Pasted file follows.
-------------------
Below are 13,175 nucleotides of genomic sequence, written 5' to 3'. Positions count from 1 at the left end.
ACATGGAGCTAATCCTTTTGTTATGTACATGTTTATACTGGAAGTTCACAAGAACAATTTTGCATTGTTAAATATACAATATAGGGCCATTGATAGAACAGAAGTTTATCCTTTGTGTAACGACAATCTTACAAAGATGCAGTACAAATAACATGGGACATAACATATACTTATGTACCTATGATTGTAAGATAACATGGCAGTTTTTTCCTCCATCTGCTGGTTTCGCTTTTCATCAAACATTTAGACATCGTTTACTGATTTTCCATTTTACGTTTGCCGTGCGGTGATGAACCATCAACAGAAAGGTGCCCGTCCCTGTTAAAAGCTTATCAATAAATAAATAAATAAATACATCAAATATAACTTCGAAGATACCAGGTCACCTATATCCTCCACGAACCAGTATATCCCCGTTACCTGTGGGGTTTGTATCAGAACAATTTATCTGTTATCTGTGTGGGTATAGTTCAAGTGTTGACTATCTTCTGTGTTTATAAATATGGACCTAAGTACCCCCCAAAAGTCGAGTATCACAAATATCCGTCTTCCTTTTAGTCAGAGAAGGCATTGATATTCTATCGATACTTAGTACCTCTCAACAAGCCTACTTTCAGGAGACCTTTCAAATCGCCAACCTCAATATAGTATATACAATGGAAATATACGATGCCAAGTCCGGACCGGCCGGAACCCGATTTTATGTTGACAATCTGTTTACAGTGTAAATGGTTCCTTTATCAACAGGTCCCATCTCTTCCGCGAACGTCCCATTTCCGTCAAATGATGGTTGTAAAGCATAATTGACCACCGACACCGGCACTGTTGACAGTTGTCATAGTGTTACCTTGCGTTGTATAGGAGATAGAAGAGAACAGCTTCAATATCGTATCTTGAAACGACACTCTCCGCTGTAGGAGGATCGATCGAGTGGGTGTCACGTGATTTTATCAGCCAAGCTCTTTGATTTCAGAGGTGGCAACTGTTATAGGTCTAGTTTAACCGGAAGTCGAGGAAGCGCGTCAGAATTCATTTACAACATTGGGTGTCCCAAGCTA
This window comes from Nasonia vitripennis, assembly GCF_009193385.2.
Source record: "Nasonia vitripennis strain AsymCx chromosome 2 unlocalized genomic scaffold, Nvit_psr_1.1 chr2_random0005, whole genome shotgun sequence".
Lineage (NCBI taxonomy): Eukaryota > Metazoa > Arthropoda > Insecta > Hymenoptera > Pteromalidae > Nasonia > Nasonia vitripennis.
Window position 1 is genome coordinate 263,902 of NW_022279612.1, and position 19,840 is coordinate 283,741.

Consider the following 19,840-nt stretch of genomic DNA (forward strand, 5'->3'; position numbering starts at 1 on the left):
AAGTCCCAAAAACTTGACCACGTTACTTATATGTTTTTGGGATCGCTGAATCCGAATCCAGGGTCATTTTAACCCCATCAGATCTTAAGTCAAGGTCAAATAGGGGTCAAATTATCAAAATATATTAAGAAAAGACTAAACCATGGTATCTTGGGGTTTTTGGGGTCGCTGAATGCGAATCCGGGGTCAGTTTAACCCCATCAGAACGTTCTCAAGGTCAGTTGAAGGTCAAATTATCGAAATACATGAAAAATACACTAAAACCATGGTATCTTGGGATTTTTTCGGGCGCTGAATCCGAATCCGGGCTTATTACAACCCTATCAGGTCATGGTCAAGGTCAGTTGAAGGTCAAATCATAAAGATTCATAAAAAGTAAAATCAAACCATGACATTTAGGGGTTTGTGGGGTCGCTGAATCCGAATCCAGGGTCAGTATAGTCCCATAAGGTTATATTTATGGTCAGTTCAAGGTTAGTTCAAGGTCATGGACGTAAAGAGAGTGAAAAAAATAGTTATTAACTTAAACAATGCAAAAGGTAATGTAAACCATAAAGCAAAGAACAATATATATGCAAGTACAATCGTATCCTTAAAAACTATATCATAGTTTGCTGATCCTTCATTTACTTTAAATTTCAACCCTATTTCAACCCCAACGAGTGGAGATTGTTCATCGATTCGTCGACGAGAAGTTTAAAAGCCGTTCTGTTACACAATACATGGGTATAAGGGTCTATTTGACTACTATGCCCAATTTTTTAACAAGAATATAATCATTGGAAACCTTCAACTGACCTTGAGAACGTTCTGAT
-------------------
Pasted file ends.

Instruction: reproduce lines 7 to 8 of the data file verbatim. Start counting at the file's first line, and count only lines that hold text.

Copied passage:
Consider the following 19,840-nt stretch of genomic DNA (forward strand, 5'->3'; position numbering starts at 1 on the left):
AAGTCCCAAAAACTTGACCACGTTACTTATATGTTTTTGGGATCGCTGAATCCGAATCCAGGGTCATTTTAACCCCATCAGATCTTAAGTCAAGGTCAAATAGGGGTCAAATTATCAAAATATATTAAGAAAAGACTAAACCATGGTATCTTGGGGTTTTTGGGGTCGCTGAATGCGAATCCGGGGTCAGTTTAACCCCATCAGAACGTTCTCAAGGTCAGTTGAAGGTCAAATTATCGAAATACATGAAAAATACACTAAAACCATGGTATCTTGGGATTTTTTCGGGCGCTGAATCCGAATCCGGGCTTATTACAACCCTATCAGGTCATGGTCAAGGTCAGTTGAAGGTCAAATCATAAAGATTCATAAAAAGTAAAATCAAACCATGACATTTAGGGGTTTGTGGGGTCGCTGAATCCGAATCCAGGGTCAGTATAGTCCCATAAGGTTATATTTATGGTCAGTTCAAGGTTAGTTCAAGGTCATGGACGTAAAGAGAGTGAAAAAAATAGTTATTAACTTAAACAATGCAAAAGGTAATGTAAACCATAAAGCAAAGAACAATATATATGCAAGTACAATCGTATCCTTAAAAACTATATCATAGTTTGCTGATCCTTCATTTACTTTAAATTTCAACCCTATTTCAACCCCAACGAGTGGAGATTGTTCATCGATTCGTCGACGAGAAGTTTAAAAGCCGTTCTGTTACACAATACATGGGTATAAGGGTCTATTTGACTACTATGCCCAATTTTTTAACAAGAATATAATCATTGGAAACCTTCAACTGACCTTGAGAACGTTCTGAT